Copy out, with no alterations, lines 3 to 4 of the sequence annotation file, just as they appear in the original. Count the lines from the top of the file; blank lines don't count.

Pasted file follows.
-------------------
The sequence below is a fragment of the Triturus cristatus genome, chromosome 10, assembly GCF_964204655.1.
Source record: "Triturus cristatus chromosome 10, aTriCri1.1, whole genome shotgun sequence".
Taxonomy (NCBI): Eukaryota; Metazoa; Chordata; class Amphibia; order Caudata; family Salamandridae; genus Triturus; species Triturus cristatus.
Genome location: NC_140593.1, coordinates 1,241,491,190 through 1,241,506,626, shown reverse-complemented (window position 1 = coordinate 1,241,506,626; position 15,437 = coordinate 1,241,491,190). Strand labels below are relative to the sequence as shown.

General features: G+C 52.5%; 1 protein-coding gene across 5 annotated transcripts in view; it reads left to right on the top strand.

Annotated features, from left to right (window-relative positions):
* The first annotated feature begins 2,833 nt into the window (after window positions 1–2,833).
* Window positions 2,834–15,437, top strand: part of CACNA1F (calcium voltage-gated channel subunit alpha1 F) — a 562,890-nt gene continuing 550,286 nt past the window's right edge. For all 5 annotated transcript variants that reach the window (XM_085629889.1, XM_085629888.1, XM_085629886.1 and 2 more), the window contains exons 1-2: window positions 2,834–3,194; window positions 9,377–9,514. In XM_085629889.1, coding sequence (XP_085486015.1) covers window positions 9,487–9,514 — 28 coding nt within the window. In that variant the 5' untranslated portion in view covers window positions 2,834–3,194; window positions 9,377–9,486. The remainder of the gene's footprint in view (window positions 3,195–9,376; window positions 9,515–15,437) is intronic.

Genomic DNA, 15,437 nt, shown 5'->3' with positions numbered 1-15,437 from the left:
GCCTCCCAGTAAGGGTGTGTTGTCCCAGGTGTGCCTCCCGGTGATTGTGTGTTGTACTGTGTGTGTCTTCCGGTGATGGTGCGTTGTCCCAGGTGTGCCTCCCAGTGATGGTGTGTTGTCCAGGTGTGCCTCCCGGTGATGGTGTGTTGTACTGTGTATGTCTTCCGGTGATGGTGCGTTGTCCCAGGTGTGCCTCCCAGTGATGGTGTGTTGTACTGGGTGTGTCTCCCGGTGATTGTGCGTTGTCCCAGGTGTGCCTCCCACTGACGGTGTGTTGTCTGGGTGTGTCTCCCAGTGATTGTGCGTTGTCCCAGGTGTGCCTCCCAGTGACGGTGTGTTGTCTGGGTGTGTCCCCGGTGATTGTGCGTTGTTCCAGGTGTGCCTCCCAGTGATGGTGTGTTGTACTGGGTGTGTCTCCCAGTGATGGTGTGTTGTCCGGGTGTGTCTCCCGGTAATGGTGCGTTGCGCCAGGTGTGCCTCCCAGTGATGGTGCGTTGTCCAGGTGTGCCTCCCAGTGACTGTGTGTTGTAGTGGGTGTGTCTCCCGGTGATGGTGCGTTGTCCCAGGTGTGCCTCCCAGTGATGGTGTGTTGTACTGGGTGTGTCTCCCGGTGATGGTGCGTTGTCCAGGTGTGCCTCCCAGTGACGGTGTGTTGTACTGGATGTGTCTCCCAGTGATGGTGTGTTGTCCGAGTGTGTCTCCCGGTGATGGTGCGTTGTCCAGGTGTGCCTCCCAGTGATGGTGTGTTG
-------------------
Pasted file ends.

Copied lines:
Taxonomy (NCBI): Eukaryota; Metazoa; Chordata; class Amphibia; order Caudata; family Salamandridae; genus Triturus; species Triturus cristatus.
Genome location: NC_140593.1, coordinates 1,241,491,190 through 1,241,506,626, shown reverse-complemented (window position 1 = coordinate 1,241,506,626; position 15,437 = coordinate 1,241,491,190). Strand labels below are relative to the sequence as shown.